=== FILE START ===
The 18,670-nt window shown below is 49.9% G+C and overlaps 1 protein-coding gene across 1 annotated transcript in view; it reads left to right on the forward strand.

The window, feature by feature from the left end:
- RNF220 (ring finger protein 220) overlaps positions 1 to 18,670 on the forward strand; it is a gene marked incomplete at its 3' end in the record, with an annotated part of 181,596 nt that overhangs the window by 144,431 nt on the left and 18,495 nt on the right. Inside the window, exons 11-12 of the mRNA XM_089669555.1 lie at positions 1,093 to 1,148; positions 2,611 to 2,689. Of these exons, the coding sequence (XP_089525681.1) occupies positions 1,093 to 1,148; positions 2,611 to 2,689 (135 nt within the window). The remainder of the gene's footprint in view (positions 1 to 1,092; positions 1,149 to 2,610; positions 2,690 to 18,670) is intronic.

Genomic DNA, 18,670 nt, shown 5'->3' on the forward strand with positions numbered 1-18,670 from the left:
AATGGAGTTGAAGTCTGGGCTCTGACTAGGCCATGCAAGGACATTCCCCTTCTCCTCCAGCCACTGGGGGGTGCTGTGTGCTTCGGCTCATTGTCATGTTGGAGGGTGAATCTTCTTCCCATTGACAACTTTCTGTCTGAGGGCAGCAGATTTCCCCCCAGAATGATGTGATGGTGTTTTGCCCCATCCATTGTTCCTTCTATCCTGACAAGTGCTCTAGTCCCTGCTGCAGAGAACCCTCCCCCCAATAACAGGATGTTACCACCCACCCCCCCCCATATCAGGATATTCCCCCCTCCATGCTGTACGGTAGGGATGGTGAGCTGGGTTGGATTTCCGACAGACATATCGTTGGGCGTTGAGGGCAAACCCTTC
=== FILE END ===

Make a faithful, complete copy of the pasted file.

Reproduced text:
The 18,670-nt window shown below is 49.9% G+C and overlaps 1 protein-coding gene across 1 annotated transcript in view; it reads left to right on the forward strand.

The window, feature by feature from the left end:
- RNF220 (ring finger protein 220) overlaps positions 1 to 18,670 on the forward strand; it is a gene marked incomplete at its 3' end in the record, with an annotated part of 181,596 nt that overhangs the window by 144,431 nt on the left and 18,495 nt on the right. Inside the window, exons 11-12 of the mRNA XM_089669555.1 lie at positions 1,093 to 1,148; positions 2,611 to 2,689. Of these exons, the coding sequence (XP_089525681.1) occupies positions 1,093 to 1,148; positions 2,611 to 2,689 (135 nt within the window). The remainder of the gene's footprint in view (positions 1 to 1,092; positions 1,149 to 2,610; positions 2,690 to 18,670) is intronic.

Genomic DNA, 18,670 nt, shown 5'->3' on the forward strand with positions numbered 1-18,670 from the left:
AATGGAGTTGAAGTCTGGGCTCTGACTAGGCCATGCAAGGACATTCCCCTTCTCCTCCAGCCACTGGGGGGTGCTGTGTGCTTCGGCTCATTGTCATGTTGGAGGGTGAATCTTCTTCCCATTGACAACTTTCTGTCTGAGGGCAGCAGATTTCCCCCCAGAATGATGTGATGGTGTTTTGCCCCATCCATTGTTCCTTCTATCCTGACAAGTGCTCTAGTCCCTGCTGCAGAGAACCCTCCCCCCAATAACAGGATGTTACCACCCACCCCCCCCCATATCAGGATATTCCCCCCTCCATGCTGTACGGTAGGGATGGTGAGCTGGGTTGGATTTCCGACAGACATATCGTTGGGCGTTGAGGGCAAACCCTTC